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Blog header: Girl playing with Little Passports activities on right, text reading Animals Wild Serengeti Activities on the left

Serengeti Activities

Little Passports is celebrating our Animals Wild subscription for kids ages 3-5 with a herd of free activities fit to share around the watering hole. Explore the vast open spaces of the Serengeti plains with a story about a wildebeest and a zebra, four printable activities, and quick facts about two fascinating savanna creatures. Enjoy!

Lunch Buddies Story

“Excuse me, is it OK if I join you?” asked the zebra. She was talking to an animal with
curved horns grazing on some nearby grass. Even though the zebra and her family had
just been on a very long trip with millions of blue wildebeests, she’d never met this
particular one before.

The wildebeest nodded its head slowly and continued chewing. The zebra walked
closer and began to nibble. The rains had left the grasslands lush with fresh grass

After a while, the wildebeest looked up. “So, was this your first migration?” he asked.

The zebra felt better. The gentle giant with the grayish-blue coat was friendly, after all.

The zebra nodded and smiled widely with bits of grass stuck in her teeth. “Uh-huh. My
parents have made the journey a few times, so I’d heard about it, but this was my first
time actually doing it. What about you?”

The blue wildebeest slowly shook his head and smiled. “This was my second one. What
did you think of it?”

“Oh boy,” the zebra said with a sigh. “Running for hundreds of miles and swimming
across those raging rivers? I thought it would never end.”

The wildebeest stopped chewing for a moment. “I know!” he said. “But I’m glad we did it
together. Without you zebras, we wouldn’t have made it. You all led the way!”

“It was my dad and his friends!” the zebra said proudly. “They remembered the route
from last year. Zebras have really good memories, you know.”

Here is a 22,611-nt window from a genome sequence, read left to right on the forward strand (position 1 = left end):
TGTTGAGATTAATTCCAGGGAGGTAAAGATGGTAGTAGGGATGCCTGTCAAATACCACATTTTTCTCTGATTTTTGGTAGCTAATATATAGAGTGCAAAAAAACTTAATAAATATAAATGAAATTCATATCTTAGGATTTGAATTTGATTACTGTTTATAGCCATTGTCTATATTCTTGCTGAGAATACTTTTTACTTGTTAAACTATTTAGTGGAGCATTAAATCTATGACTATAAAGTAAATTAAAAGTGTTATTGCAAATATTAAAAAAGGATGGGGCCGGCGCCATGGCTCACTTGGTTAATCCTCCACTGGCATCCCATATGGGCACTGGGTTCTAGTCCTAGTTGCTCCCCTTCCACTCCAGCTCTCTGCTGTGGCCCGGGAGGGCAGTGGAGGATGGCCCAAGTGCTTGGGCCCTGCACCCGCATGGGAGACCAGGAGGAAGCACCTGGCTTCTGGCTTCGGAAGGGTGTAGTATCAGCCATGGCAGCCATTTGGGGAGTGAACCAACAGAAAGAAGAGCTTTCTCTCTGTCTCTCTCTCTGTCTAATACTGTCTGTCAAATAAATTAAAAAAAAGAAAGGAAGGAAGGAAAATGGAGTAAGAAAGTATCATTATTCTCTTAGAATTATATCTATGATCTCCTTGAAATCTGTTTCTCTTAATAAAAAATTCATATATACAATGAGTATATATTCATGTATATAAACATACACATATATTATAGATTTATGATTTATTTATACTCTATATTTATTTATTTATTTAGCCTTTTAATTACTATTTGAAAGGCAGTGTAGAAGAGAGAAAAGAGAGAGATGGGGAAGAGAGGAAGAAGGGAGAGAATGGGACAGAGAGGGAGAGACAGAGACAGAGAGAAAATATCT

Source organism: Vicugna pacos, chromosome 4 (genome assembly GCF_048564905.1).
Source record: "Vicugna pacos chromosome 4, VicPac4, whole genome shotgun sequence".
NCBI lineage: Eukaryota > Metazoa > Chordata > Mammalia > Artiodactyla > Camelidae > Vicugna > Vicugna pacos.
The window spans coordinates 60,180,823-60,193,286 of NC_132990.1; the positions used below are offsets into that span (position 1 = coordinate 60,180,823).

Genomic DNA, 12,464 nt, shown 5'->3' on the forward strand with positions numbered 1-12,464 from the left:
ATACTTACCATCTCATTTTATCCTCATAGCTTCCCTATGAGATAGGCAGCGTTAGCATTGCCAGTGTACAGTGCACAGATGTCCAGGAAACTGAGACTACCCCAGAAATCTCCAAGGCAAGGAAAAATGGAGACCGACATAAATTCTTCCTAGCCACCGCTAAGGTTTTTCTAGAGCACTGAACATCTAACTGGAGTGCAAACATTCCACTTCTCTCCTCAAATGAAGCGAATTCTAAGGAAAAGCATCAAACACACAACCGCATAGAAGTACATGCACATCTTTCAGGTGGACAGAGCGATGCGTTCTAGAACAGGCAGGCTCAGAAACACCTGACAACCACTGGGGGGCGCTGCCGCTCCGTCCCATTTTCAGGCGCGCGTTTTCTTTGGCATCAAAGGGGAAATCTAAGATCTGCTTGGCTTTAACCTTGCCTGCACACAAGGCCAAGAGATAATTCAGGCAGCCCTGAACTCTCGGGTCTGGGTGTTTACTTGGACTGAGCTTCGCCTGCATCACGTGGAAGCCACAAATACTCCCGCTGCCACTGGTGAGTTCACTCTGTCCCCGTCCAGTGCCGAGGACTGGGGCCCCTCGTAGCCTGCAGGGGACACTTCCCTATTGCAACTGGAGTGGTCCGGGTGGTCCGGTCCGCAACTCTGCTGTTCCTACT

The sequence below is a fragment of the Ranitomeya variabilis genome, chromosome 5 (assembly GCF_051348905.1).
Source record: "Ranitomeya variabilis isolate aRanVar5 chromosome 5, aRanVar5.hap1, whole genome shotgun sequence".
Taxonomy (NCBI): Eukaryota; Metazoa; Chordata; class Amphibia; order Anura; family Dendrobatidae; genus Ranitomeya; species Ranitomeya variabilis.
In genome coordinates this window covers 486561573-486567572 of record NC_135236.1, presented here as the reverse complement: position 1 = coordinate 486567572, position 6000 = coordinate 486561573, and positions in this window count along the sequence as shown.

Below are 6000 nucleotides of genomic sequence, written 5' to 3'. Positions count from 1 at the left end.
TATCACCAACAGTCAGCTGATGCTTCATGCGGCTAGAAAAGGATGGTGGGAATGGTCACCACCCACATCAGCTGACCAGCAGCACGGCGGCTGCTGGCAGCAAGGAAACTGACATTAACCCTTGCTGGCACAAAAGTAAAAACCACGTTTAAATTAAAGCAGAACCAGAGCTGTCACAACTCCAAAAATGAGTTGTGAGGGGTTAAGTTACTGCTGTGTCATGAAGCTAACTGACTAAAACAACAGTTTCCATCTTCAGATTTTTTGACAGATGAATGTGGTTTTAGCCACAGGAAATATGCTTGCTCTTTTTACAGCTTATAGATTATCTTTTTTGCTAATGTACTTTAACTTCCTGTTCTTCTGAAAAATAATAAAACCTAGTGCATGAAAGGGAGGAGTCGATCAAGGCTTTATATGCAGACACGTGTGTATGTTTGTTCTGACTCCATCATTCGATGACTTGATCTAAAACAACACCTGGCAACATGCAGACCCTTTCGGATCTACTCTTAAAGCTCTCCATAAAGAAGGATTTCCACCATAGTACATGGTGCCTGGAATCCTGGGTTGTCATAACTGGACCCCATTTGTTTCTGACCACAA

The zebra tore off some more tall grass but kept right on talking. “We wouldn’t have
made it without you and the other wildebeests,” she continued. “In fact, we probably
would have starved without you!”

“Well,” the wildebeests replied, “I don’t like to brag, but we do have an excellent sense
of smell. We always sniff out the best spots to drink and eat.”

“I’ll say,” said the zebra. “This is the tastiest grass I’ve ever eaten!”

The two laughed and returned to eating. The blue wildebeest watched the zebra graze
on the tops of the tall blades of grass before moving on, completely leaving behind the
greener part at the bottom.

“You’re not going to finish that?” the blue wildebeest asked. “You’ve left the best part!”

The zebra shook her head. “No, I like the taller grass. It’s tougher, and that means it’s
nice and chewy—just the way I like it,” she explained.

“Well, I like the shorter, greener grass!” the blue wildebeest said with a laugh. “It’s much
more tender.”

The zebra stepped aside and nodded at the blue wildebeest. “Help yourself!” she said.

Then she added a little shyly, “Would you like to be my lunch buddy?”

“I’d be happy to,” the wildebeest told her. “We make a great team!”

Printable Activities

Find hiding animals, make a kicking zebra, build a spinning pangolin and more with these free printable Serengeti activities! Click or tap the image to download.

Silly Spinning Pangolins

Directions for silly spinning pangolin from Little Passports

A Lazy Day in the Serengeti

A Lazy Day in the Serengeti connect-the-dots activity from Little Passports

Kicking Zebra

Kicking Zebra printable from Little Passports

Serengeti Peekaboo

Serengeti Peekaboo hidden animals printable from Little Passports



Aardwolf perching on log

What, exactly, is an aardwolf? Its name means “earth wolf” in the Afrikaans and Dutch
languages, but it’s not related to aardvarks or wolves. The aardwolf belongs to the
hyena family, which is known for ferociously hunting large prey. Yet the shy aardwolf
prefers a mostly termite diet. Like an aardvark, it uses its long and sticky tongue to eat
up to 300,000 termites a night!


Ostrich running through grasslands

The ostrich is the largest bird in the world at more than eight feet tall and weighing up to 350 pounds. Because it’s so heavy, it can’t fly, but it sure is fast on its feet. Ostriches can reach speeds up to 43 miles per hour!  And when it can’t run away from danger, the ostrich has a neat trick. It crouches down and lays its head and neck close to the ground so that the colors of its feathers blend in with the soil. Now you see it, now you don’t!